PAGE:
In the upper echelon of Greek society women who were not slaves and who were married to the head of a household, led lives of seclusion from male company, spending most of their time in the gynaikonitis, the women’s quarters.’ [14] 
In contrast, ‘a Roman wife would have had a high profile not only in household management where she had the task of overseeing male servants and slave, but also in the education of both her sons and her daughters.’[15]
A woman of that time probably lived a very closed and closeted existence.  The Acts of Paul and Thekla describe how Thekla listened to Paul preaching from the window of her house and heard Paul’s words through a window in the house of Onesiphorus, where he was staying.[16]  It was when she could not be prevailed upon to leave the window that trouble brewed and Thamyris was called to intervene[17].
Sawyer in her discussion of the lives of women in Roman and Greek society states that the norm for women in either society was for men and women to be married and have children.  There were times when Roman law was changed to give women more authority over their affairs but by and large women were expected to marry and be part of a household, the head of which was a man. 
Fiorenza[18]shows how oriental mystery religions and the early Christian Missionary movement gave leadership opportunities to women and met in houses, some of the cults and sects in that period of history also had an emphasis on remaining virgins.  In Pauls teaching about marriage and the life of women he advocates that people stay unmarried, but if they are married they should stay married unless their non-believing partner releases them from marriage and also gives permission for married couples to fast from sexual relationships by mutual agreement for a season.  Women are allowed to minister in meetings, to exercise the gifts of the Holy Spirit and to exercise leadership.  In the context of a discussion of women who were cited as Apostles in the New Testament Fiorenza also talks about Thekla’s life and ministry.   Fiorenza’s opinion is that the form of the Acts of Paul and Thekla ‘is the work of male ecclesiastical writers, who could tolerate women as ascetics persevering in contemplation and prayer but not as itinerant missionaries preaching the gospel.[19]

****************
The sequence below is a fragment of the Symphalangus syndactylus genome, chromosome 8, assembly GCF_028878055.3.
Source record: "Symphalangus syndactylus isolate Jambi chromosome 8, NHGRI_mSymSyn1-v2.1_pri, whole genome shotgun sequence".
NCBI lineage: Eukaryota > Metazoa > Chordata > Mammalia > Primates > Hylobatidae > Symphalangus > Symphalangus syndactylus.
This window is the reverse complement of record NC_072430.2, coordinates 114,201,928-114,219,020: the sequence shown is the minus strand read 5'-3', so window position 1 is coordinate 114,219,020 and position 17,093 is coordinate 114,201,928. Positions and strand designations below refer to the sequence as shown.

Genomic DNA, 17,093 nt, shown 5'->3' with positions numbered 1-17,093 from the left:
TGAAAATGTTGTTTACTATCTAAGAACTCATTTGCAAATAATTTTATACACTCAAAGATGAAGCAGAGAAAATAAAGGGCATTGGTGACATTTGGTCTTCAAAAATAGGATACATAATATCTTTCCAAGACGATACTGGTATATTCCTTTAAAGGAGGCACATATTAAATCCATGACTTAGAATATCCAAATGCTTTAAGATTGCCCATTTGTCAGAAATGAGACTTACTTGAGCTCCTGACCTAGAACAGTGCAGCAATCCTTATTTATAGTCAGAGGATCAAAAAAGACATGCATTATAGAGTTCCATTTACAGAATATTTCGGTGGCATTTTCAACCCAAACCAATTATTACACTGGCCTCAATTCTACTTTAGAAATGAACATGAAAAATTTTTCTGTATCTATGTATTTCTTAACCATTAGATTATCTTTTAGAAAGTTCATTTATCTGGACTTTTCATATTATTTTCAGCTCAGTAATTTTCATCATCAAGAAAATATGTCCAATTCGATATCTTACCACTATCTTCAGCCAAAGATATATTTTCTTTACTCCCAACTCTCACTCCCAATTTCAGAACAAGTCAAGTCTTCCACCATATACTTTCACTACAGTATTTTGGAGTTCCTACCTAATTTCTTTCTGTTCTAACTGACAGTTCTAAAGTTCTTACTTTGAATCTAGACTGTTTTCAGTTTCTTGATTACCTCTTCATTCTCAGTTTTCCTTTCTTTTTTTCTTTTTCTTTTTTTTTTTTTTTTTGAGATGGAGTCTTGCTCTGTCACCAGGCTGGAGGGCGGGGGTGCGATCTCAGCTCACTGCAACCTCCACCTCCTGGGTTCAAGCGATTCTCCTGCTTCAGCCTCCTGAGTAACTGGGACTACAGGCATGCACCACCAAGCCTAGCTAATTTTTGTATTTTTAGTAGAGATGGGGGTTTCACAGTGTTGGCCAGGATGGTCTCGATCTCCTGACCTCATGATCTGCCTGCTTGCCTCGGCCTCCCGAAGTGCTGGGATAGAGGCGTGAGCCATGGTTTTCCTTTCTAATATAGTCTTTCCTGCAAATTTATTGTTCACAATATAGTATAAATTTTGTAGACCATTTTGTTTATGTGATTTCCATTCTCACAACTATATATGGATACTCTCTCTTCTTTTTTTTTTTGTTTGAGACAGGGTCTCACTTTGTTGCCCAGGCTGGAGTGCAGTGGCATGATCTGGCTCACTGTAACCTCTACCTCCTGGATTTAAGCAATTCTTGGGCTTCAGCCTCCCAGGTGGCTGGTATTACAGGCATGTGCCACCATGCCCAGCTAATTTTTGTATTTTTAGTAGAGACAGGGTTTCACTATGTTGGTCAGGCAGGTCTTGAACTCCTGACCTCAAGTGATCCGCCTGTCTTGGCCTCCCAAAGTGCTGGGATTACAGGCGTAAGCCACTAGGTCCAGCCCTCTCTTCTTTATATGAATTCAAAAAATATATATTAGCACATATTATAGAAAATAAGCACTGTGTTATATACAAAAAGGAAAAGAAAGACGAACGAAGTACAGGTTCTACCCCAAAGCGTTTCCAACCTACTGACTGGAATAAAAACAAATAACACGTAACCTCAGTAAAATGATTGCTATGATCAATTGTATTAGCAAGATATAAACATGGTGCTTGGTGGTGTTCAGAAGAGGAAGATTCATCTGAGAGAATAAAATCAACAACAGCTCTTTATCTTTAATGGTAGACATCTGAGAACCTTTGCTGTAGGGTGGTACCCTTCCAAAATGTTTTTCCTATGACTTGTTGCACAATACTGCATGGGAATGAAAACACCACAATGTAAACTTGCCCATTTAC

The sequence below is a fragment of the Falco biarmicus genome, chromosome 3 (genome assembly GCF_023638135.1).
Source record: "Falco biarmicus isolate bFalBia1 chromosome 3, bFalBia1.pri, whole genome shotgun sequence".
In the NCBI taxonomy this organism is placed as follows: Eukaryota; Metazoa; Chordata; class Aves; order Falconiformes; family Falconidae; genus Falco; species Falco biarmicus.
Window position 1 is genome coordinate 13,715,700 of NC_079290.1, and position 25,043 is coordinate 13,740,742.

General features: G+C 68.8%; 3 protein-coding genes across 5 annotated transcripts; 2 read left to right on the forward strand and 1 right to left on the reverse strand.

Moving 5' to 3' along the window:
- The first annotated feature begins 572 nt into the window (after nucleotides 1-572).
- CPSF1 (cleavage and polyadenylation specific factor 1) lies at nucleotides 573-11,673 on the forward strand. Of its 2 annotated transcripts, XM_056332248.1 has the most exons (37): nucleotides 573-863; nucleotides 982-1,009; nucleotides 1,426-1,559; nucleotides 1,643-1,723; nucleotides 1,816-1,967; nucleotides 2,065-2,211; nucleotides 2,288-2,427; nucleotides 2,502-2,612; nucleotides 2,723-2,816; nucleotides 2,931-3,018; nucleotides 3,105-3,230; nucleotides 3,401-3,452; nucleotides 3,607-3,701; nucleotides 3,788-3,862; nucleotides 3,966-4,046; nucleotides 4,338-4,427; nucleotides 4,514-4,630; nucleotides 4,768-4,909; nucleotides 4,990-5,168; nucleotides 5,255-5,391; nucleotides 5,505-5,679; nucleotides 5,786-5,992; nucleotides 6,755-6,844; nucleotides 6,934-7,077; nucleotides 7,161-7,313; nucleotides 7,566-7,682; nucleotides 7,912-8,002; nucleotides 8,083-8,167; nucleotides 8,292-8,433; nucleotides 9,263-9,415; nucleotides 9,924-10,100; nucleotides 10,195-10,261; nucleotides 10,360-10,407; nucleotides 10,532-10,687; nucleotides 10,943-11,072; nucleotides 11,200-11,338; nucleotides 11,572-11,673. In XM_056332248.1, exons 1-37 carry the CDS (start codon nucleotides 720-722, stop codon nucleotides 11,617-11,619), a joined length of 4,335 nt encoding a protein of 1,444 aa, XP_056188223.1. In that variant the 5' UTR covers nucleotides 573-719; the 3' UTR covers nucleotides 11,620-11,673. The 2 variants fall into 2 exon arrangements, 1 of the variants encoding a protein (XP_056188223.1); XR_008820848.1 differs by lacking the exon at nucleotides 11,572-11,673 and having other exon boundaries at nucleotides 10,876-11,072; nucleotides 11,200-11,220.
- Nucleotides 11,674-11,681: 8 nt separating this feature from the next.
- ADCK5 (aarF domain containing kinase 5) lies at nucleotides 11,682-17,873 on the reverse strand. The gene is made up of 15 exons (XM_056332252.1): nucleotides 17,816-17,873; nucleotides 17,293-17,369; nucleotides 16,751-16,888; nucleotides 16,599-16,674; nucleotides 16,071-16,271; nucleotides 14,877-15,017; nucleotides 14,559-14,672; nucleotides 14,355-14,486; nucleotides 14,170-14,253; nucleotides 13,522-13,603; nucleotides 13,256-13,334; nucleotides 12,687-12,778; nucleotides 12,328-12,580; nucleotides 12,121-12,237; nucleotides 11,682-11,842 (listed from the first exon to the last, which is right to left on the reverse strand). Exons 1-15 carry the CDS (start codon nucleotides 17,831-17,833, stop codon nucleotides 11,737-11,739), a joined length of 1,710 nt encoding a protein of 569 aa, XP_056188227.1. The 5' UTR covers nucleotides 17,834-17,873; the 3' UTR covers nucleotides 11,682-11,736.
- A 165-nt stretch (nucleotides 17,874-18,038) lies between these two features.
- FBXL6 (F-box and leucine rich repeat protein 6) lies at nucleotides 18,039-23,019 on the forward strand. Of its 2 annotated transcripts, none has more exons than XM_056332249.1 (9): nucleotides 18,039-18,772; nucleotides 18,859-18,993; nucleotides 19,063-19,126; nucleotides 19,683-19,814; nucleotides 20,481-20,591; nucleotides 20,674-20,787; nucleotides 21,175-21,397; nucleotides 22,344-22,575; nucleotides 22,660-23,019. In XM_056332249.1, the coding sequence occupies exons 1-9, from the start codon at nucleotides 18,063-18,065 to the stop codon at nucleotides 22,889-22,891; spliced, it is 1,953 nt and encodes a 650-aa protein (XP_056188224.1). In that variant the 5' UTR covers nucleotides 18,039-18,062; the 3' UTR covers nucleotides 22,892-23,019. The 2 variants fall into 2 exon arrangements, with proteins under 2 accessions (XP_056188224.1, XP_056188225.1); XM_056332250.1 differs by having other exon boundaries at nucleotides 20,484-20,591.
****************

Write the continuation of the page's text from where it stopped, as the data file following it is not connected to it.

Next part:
Thekla then was one of these women who was liberated, seizing the opportunity to embrace a different lifestyle by not being married and of entering into a ministry to preach the gospel and baptise.  In the Acts of Paul and Thekla, Paul eventually commisions her[20], she has according to the text already baptised herself in a pool in the ampitheatre in Antioch[21].